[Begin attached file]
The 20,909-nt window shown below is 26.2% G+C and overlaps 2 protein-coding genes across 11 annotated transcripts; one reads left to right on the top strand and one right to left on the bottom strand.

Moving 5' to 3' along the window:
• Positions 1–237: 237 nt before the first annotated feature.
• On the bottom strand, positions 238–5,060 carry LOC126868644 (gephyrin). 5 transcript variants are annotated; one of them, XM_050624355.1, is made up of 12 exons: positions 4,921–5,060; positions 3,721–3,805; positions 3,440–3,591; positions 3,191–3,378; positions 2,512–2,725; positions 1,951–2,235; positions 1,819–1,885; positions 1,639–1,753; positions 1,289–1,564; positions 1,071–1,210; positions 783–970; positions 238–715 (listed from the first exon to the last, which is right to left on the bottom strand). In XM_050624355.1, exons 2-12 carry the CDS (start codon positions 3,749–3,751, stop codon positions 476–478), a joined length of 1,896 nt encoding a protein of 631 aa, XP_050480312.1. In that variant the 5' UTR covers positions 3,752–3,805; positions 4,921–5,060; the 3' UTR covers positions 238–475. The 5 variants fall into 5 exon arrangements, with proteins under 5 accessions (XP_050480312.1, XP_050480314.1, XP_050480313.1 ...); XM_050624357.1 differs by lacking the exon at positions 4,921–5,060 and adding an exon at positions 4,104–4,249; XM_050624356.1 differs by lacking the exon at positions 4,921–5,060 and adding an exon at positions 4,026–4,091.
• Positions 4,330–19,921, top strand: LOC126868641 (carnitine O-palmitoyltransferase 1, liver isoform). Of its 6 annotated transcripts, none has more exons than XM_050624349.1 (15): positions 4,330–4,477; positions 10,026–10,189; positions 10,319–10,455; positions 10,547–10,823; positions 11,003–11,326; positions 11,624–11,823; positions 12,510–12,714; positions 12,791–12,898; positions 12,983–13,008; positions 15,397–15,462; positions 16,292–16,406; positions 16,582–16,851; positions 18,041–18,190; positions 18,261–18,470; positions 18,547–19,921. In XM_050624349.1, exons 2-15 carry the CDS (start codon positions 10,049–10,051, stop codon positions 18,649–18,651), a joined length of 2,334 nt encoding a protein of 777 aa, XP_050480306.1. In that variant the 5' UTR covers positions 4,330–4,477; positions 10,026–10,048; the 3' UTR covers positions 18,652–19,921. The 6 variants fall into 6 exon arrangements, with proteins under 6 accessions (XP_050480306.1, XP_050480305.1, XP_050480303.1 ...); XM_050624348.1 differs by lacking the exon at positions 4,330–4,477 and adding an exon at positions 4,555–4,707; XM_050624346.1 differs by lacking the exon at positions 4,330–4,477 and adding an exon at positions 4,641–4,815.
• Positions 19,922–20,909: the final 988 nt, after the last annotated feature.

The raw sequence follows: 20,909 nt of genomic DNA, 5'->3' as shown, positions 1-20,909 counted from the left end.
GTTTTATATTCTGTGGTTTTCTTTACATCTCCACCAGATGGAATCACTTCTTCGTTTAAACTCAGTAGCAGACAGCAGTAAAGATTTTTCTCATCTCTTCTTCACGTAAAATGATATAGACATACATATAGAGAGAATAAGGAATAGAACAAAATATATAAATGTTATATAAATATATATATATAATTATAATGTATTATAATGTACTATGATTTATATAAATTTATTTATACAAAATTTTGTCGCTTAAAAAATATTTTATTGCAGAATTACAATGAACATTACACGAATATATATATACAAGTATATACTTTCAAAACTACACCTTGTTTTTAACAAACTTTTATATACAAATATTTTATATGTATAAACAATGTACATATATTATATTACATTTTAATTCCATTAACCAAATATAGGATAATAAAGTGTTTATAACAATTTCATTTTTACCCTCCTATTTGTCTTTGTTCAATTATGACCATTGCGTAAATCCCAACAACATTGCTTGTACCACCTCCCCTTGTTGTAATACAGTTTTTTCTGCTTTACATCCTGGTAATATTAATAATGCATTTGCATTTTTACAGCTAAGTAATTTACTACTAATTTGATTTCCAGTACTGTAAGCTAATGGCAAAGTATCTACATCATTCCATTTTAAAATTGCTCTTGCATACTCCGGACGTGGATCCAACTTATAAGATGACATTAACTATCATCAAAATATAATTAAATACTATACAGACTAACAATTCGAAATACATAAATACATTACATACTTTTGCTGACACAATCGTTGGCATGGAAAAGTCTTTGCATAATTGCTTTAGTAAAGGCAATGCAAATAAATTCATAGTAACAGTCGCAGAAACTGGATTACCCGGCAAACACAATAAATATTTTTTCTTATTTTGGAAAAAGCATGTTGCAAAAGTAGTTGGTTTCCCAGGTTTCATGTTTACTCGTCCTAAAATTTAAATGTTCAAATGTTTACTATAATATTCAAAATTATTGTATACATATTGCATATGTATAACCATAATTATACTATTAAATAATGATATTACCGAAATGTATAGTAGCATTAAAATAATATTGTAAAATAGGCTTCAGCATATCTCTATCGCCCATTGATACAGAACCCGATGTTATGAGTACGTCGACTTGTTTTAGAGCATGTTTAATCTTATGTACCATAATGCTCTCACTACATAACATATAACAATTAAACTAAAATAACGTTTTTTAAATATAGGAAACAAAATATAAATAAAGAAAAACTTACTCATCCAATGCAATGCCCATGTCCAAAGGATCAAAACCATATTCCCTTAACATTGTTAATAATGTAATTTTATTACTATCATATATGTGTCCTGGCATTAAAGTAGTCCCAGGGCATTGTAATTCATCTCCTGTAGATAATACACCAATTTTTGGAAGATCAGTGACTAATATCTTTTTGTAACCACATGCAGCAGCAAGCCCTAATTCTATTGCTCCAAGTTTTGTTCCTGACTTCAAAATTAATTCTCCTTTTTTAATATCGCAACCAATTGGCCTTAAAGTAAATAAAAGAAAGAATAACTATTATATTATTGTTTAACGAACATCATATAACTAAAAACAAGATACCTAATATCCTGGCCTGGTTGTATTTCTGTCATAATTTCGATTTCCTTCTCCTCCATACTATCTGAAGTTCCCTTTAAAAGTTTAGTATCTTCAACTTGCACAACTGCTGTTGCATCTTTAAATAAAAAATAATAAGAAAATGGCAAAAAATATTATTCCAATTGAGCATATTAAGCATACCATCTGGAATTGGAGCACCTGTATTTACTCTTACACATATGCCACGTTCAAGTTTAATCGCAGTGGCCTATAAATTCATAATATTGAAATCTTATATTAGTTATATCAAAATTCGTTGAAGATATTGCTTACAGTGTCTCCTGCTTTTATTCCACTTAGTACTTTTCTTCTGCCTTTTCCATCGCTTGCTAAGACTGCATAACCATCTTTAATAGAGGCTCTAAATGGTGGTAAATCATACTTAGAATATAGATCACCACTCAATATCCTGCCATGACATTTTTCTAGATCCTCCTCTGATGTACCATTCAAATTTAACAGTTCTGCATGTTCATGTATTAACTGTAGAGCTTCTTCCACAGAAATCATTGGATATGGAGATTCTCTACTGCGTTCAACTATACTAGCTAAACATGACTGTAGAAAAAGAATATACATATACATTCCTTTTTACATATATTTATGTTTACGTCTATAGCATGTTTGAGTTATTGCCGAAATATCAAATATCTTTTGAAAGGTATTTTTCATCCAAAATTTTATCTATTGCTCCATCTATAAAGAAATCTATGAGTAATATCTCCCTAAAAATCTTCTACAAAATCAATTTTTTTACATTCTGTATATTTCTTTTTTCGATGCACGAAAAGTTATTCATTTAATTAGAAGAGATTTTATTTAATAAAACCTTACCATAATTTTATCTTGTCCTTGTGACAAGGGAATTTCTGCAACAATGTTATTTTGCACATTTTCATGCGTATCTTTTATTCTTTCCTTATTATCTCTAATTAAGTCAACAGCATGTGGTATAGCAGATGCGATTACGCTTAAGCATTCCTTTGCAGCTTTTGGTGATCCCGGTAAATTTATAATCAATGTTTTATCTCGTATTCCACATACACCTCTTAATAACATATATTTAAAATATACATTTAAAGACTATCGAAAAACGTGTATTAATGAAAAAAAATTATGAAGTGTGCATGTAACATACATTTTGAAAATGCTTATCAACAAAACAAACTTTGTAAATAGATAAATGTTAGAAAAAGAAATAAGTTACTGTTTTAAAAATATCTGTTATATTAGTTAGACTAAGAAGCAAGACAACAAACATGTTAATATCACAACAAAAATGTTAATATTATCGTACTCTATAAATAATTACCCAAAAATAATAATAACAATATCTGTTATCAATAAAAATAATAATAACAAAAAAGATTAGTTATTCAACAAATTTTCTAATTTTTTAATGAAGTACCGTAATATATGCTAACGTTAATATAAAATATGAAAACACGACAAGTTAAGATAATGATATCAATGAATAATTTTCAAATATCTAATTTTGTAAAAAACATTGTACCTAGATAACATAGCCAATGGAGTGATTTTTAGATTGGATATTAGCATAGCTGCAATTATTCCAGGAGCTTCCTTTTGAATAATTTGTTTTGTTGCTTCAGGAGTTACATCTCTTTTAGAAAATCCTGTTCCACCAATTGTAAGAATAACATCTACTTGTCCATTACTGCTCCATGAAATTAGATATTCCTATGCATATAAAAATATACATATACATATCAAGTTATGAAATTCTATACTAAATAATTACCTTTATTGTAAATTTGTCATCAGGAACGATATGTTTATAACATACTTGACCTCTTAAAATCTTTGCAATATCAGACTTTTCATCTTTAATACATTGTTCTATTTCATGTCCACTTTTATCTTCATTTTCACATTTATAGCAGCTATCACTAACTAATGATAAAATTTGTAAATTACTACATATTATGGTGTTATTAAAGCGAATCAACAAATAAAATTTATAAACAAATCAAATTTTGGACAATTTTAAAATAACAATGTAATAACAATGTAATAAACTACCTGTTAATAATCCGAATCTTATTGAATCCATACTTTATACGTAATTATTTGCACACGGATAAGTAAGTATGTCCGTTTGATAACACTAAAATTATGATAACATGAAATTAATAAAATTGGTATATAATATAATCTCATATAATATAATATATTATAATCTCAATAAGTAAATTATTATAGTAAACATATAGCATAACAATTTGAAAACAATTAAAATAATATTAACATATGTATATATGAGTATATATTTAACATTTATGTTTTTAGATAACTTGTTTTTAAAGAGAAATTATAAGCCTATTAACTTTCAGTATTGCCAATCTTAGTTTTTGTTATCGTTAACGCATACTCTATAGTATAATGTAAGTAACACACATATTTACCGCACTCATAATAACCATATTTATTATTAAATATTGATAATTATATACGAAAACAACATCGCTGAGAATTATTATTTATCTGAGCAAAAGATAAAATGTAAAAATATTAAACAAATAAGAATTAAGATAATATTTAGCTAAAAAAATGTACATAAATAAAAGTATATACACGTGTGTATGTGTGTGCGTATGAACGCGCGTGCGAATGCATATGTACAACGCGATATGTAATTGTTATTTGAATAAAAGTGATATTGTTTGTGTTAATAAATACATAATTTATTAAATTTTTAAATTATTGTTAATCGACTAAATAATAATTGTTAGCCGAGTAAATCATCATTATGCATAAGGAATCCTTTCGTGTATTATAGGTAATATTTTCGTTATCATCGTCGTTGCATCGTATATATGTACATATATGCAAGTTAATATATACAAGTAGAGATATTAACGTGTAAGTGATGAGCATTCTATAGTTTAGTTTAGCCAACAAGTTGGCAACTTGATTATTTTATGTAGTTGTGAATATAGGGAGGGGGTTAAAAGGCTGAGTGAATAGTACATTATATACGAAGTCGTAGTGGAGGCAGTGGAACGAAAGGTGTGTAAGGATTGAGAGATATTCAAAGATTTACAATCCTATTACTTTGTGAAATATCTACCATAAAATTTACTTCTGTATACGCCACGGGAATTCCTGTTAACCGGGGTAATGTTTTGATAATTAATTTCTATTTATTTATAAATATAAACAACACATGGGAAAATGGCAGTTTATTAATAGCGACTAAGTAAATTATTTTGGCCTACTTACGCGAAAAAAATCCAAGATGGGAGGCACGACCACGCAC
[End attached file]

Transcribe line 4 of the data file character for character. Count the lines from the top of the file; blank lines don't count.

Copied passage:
• On the bottom strand, positions 238–5,060 carry LOC126868644 (gephyrin). 5 transcript variants are annotated; one of them, XM_050624355.1, is made up of 12 exons: positions 4,921–5,060; positions 3,721–3,805; positions 3,440–3,591; positions 3,191–3,378; positions 2,512–2,725; positions 1,951–2,235; positions 1,819–1,885; positions 1,639–1,753; positions 1,289–1,564; positions 1,071–1,210; positions 783–970; positions 238–715 (listed from the first exon to the last, which is right to left on the bottom strand). In XM_050624355.1, exons 2-12 carry the CDS (start codon positions 3,749–3,751, stop codon positions 476–478), a joined length of 1,896 nt encoding a protein of 631 aa, XP_050480312.1. In that variant the 5' UTR covers positions 3,752–3,805; positions 4,921–5,060; the 3' UTR covers positions 238–475. The 5 variants fall into 5 exon arrangements, with proteins under 5 accessions (XP_050480312.1, XP_050480314.1, XP_050480313.1 ...); XM_050624357.1 differs by lacking the exon at positions 4,921–5,060 and adding an exon at positions 4,104–4,249; XM_050624356.1 differs by lacking the exon at positions 4,921–5,060 and adding an exon at positions 4,026–4,091.